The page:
By Sam Brunson
A week from Wednesday, the Seventh Circuit will hear oral arguments in Gaylor v. Mnuchin, the case in which the Freedom From Religion Foundation is challenging the constitutionality of the parsonage allowance.[fn1]
In anticipation of the oral arguments, Professor Anthony Kreis and I are hosting a preview of the case this Wednesday, October 17, at noon. It will be in room 105 of the Corboy Law Center, 25 E. Pearson St., Chicago, IL 60611. There will be pizza, soda, and some great discussion. If you’re free for that hour (and, of course, in or near Chicago), I’d love to see you there! RSVP here. Continue reading “Seventh Circuit Preview: Gaylor v. Mnuchin”
By Sam Brunson
On Friday, the Western District of Wisconsin ruled (again) on the constitutionality of the section 107(2) rental allowance for “ministers of the gospel.”[fn1] The litigation between the Freedom From Religion Foundation and the IRS has been going on for a long time—I first blogged about it in 2013—so I’m not going to spend a lot of space here discussing the specifics of the case. If you want to look at what’s been going on, you can check out this post and the posts I’ve linked to in it.[fn2] Long story short, this is the second time the court has ruled the rental allowance is unconstitutional. The first time, the Seventh Circuit reversed on the grounds that the plaintiffs had never tried to claim a tax-free rental allowance, so they had no standing. This time, they did claim a refund, which the IRS refused, the court found standing, and, in a well-written and extremely persuasive opinion, it again found section 107(2) unconstitutional.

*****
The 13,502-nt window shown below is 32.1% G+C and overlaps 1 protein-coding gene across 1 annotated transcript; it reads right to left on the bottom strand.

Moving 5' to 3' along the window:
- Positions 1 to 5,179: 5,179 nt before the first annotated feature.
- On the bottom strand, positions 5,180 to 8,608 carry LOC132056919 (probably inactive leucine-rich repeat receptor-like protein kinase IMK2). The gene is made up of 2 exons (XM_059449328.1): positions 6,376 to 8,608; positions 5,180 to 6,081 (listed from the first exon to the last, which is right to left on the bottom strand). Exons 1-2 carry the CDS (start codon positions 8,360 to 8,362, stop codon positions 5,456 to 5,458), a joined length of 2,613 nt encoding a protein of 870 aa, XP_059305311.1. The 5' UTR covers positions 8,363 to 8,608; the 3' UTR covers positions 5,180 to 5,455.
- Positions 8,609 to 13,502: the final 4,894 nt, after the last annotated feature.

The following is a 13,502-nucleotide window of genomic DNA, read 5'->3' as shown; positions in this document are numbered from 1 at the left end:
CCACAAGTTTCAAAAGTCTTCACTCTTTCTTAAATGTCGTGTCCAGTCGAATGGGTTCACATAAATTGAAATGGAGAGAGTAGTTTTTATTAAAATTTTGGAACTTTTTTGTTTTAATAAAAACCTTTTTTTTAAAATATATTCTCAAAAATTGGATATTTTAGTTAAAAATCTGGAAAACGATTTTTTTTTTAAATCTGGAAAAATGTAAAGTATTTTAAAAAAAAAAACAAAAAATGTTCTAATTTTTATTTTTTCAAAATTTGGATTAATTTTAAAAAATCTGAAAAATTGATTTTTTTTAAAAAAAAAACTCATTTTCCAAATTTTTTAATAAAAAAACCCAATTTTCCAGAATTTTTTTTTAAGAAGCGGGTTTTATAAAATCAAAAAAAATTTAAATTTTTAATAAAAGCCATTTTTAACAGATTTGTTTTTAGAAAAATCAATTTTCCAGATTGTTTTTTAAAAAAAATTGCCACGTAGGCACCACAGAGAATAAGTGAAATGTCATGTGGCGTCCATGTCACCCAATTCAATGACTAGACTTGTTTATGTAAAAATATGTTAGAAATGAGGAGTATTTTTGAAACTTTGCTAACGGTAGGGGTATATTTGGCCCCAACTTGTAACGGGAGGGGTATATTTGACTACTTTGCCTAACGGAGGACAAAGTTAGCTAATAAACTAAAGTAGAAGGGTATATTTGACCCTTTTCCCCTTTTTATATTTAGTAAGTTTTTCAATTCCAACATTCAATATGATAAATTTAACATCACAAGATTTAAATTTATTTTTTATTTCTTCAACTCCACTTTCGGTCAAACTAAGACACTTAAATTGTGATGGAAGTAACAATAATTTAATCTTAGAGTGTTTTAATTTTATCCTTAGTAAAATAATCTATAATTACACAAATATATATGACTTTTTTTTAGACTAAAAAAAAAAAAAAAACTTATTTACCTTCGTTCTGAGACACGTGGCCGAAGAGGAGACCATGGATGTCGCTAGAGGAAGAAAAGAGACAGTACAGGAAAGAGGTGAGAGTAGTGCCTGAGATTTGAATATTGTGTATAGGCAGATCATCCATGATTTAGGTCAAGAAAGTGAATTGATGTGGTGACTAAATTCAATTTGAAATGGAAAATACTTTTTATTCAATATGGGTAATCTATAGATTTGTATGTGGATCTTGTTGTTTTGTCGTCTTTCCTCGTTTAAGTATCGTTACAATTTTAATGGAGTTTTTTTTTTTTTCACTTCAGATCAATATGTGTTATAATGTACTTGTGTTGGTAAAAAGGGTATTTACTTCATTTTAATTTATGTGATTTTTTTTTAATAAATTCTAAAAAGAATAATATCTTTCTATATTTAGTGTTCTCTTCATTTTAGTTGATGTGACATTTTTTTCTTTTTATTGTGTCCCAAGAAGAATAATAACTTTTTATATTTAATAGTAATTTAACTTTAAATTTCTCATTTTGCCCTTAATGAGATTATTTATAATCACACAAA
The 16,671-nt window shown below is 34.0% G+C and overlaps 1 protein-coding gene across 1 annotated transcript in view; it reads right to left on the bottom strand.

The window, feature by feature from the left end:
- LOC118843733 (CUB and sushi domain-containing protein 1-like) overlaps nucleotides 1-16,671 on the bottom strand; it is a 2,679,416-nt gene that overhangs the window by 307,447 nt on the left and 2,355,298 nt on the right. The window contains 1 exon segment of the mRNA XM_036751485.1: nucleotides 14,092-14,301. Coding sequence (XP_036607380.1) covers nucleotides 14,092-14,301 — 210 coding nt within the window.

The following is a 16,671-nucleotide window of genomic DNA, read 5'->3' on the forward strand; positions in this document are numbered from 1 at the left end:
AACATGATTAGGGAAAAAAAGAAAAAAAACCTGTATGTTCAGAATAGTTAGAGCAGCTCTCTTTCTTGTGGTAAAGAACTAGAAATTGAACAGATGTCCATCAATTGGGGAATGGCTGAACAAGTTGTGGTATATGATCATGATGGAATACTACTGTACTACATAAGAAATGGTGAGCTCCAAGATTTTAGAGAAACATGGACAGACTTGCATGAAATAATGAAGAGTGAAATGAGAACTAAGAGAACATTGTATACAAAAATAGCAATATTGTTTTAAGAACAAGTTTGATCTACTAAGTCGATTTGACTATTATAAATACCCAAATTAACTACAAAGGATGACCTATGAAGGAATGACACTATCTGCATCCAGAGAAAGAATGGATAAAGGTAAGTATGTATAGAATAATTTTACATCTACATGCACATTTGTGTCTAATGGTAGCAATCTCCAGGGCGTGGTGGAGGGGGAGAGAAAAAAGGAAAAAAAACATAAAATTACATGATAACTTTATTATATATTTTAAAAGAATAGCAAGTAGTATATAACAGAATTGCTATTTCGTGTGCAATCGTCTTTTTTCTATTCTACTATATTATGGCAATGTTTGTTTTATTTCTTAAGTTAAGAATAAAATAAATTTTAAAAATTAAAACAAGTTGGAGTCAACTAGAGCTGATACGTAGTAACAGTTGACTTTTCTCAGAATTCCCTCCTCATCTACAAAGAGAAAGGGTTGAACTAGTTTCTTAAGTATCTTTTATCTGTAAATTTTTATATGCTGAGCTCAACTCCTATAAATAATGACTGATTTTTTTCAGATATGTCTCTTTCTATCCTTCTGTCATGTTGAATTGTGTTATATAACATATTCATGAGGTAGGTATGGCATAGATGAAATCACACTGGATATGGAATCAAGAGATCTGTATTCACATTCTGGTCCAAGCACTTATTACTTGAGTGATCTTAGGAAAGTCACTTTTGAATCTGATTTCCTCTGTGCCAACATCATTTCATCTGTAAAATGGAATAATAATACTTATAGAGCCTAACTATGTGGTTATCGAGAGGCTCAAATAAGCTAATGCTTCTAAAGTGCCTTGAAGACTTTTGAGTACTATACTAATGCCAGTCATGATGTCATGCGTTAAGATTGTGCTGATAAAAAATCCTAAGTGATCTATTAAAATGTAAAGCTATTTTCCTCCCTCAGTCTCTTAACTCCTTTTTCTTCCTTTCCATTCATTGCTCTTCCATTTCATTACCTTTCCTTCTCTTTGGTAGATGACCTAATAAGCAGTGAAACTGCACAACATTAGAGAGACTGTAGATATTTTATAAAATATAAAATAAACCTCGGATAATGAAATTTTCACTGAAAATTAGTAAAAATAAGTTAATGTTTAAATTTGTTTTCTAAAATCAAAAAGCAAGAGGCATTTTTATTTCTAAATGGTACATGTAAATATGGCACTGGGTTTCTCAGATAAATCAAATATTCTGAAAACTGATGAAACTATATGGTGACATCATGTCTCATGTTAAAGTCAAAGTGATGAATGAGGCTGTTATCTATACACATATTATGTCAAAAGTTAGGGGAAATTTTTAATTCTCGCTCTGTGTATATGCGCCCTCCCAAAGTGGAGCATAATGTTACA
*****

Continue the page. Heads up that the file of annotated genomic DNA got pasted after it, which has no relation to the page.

Although the court declared that section 107(2) violated the Establishment Clause, it didn’t order a remedy. The opinion explains that in the first round, all of the parties assumed that the only relief available was to declare the provision unconstitutional and enjoin its enforcement. This time, though, the Freedom From Religion Foundation suggests that there may be two other remedies available. The first is to refund a portion of plaintiffs’ taxes and order the IRS to “extend benefits under the statute to those excluded.” The second is to declare section 107(1) (that is, the in-kind provision of tax-free housing to “ministers of the gospel”) also unconstitutional. Continue reading “Remedies and the Parsonage Allowance”